Nurse Tools to Help You on the Job
Many of the nursing tools you use are unique to your specialty or to a patient’s individual situation. Nurses in long-term care won’t be working with the same equipment as nurses in emergency departments. Nurses working with a COVID-positive patient will need personal protective equipment (PPE), unlike nurses helping a patient hospitalized for a broken bone. Regardless of the situation, there are some nurse tools that are useful no matter where you work.
Self-Care Supplies for Nurses
It’s important for nurses to care for themselves not only because it’s necessary for their wellbeing, but also because they can more effectively care for others when they feel safe and comfortable. Here are some examples of nurse tools for self-care.
Water and snacks: Nursing requires a lot of energy, which is why it’s important to replenish your body with fuel so you can continue without the uncomfortable effects of dehydration or low blood sugar.
Pain relievers: Address your own aches and pains so that you can feel comfortable and remain focused. Don’t assume you can rely on your workplace for over-the-counter pain medicine. They might not allow you to use their supply, or not have your personal preference readily available.
Hand lotion: Nursing involves a lot of handwashing to protect yourselves and your patients from various infections. An unpleasant side effect is dry, cracked skin. Not only is that not good for your skin health, but the tiny cuts resulting from dry hands could be entryways for pathogens.
N95 or KN95 mask: Facilities should provide these masks, but sometimes they don’t allow employees to use their supply unless patients have confirmed cases of certain illnesses. Ensure you’re protected if you feel the need to wear one.
Adhesive bandages: When addressing minor cuts and scrapes, sometimes it’s easier to use your own supply than search for what’s in stock.
Knee or ankle brace: Nurses who suffer from joint pains would benefit from the extra support provided by knee and ankle braces to prevent discomfort or injury.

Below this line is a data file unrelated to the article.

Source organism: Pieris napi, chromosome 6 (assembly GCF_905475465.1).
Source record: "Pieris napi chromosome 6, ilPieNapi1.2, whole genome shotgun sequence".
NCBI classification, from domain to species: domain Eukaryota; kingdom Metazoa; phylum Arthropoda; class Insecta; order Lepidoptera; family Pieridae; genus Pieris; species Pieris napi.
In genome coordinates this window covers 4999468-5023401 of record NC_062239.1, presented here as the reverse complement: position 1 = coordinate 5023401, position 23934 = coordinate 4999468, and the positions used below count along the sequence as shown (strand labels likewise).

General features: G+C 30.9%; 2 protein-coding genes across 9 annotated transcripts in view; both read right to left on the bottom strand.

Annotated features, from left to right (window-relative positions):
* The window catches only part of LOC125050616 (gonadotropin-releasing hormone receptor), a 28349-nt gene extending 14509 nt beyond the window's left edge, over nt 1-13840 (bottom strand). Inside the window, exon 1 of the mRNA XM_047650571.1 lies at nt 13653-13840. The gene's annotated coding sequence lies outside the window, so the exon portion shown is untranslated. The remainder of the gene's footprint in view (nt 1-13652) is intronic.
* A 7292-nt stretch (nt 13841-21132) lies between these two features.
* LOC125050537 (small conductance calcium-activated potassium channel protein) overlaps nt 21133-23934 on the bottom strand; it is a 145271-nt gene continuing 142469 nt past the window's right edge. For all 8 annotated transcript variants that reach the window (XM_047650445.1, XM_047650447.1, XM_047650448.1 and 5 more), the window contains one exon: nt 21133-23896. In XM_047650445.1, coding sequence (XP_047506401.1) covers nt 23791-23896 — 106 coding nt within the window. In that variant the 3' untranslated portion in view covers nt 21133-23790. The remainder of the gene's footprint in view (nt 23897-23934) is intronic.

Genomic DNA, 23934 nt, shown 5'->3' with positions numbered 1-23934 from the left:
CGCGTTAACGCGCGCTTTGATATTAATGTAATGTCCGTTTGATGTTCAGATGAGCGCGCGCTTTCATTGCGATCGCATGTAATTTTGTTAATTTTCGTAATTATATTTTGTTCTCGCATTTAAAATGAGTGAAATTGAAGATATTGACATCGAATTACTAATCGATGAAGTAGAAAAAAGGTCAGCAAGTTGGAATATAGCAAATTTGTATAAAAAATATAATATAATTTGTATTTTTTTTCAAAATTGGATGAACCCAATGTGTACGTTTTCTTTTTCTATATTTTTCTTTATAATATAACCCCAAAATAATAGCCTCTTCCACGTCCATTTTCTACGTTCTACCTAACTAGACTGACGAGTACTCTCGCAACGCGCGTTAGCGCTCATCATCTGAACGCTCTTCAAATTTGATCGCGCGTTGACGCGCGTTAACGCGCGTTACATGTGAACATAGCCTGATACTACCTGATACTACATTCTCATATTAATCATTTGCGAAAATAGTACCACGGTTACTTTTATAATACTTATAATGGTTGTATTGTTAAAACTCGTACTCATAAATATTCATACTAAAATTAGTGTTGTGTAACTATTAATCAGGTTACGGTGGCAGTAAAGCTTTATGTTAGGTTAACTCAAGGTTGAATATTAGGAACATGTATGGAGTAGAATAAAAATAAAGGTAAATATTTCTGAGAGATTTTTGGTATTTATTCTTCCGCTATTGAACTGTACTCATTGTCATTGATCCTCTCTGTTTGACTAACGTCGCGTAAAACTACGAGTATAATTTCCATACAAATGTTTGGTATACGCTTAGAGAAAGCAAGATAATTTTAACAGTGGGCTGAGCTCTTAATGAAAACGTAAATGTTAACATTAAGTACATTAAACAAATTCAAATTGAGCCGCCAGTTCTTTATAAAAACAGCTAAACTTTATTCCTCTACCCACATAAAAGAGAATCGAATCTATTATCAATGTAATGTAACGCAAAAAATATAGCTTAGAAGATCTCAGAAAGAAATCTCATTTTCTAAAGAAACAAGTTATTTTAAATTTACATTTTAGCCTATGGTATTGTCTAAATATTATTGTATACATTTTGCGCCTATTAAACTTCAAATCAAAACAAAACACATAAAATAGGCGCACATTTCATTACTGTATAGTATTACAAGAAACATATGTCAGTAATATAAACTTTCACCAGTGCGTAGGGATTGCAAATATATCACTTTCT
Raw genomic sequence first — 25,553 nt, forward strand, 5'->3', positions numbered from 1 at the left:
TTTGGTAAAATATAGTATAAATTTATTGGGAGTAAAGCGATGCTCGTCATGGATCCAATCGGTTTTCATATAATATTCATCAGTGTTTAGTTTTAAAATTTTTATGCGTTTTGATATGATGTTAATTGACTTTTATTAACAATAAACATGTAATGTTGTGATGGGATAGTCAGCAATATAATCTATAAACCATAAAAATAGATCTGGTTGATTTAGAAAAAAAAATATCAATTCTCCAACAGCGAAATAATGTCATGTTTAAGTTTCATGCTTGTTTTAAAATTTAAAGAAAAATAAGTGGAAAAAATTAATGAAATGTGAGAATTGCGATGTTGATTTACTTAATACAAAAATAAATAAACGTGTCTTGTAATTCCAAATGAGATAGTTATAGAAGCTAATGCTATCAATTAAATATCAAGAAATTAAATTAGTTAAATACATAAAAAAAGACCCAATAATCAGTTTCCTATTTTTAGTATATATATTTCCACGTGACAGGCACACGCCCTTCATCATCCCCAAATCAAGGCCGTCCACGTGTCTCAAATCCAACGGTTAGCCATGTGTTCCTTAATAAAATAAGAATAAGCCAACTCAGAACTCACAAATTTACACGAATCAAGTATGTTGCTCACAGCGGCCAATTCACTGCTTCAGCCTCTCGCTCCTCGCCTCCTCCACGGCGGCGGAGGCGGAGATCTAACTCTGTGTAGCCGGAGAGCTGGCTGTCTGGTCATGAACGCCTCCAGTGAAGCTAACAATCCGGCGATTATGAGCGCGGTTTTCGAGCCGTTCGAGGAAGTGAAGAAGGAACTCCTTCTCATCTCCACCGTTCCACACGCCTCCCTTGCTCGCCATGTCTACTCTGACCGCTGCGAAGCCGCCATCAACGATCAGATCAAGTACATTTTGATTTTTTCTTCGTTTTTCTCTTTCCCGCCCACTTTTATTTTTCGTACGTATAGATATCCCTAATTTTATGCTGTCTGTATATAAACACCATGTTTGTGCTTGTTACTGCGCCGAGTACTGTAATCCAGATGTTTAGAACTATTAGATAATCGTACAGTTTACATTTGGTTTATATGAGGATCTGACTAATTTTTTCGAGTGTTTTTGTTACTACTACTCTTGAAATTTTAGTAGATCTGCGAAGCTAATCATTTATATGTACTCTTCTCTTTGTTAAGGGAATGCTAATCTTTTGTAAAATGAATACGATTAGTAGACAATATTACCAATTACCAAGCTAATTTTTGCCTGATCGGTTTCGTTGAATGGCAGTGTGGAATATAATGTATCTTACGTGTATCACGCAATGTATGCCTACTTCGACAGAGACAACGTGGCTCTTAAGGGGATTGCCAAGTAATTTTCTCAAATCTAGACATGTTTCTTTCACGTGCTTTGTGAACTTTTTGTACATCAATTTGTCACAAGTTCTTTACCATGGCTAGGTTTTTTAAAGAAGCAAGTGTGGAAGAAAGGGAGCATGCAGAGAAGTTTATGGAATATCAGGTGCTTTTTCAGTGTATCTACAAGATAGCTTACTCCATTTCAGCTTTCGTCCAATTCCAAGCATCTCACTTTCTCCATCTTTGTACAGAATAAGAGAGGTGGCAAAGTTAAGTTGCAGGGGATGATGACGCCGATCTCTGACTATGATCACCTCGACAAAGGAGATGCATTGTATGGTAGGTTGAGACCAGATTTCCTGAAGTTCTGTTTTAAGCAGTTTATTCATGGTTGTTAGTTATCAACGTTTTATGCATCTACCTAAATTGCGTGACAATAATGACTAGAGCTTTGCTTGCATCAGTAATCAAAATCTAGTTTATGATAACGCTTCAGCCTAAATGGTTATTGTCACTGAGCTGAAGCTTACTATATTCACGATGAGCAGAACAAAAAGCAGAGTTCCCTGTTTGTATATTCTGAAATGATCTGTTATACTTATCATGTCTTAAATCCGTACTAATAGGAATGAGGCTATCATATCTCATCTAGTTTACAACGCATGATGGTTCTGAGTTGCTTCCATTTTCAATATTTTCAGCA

Compression socks: Nurses who spend most of their time on their feet are at increased risk of developing leg pain, swelling, and varicose veins. Wearing compression socks or stockings adds pressure to the lower legs, minimizing the chances of complications.
Comfortable footwear: Wearing comfortable and supportive shoes can protect you from future pain and discomfort.
Nurse Tools for Patient Care
Now that you’ve taken care of your own needs on the job, let’s explore nursing equipment that should always be on hand for patient care.
Stethoscope: This is a key tool for assessments such as blood pressure and lung sounds. You never know when you’ll need it.
Scrubs: Sometimes companies require nurses to buy scrubs specific to them, sometimes not. Make sure you buy a few sets so that you’re always prepared, and in case a set is ruined.
Pens: Hold on to your pens! Sometimes they can be hard to find when you need them.
Phone: You’ll likely have this on you whether or not you’re working. It’s helpful for multiple tasks such as making calculations, using the flashlight for assessments, and researching questions about anything that may come up.
Scissors: These are often useful for trimming certain bandages, as well as for a variety of random tasks. You can save yourself time searching for a free pair when you have your own.
Hand sanitizer: This should be readily available, but it can’t hurt to have your own for convenience.
Gloves: It’s wise to always have a pair of latex gloves in your pocket. You never know when you’ll need them quickly.
Optional Nurse Tools
If your employer allows them, smartphones have the capacity to serve the purpose of some of the tools listed. The others are a matter of personal preference.
Penlight: If you can’t use your phone light for examinations, pen lights are effective options that are easy to store.
Notepad: This is especially useful for new nurses or seasoned nurses starting a new job. Small notepads are convenient ways to jot down and readily access new information.
Drug reference book: Handy if you’re not allowed to search questions by phone, or if you simply prefer seeking information the old school way. Just make sure it’s up to date.
Separate bag for nursing tools: Most of your tools should be able to fit in your backpack or purse, but a separate nursing bag can’t hurt if you want to feel more organized.
Watch: If you wish to minimize the number of times you use your phone, or if your employer forbids phone use, a watch is an easy way to tell time and complete vitals requiring it.
Gather Your Nurse Tools and Get Started!
You’re prepared for success, so what’s next? Put your tools to good use and apply to IntelyCare today!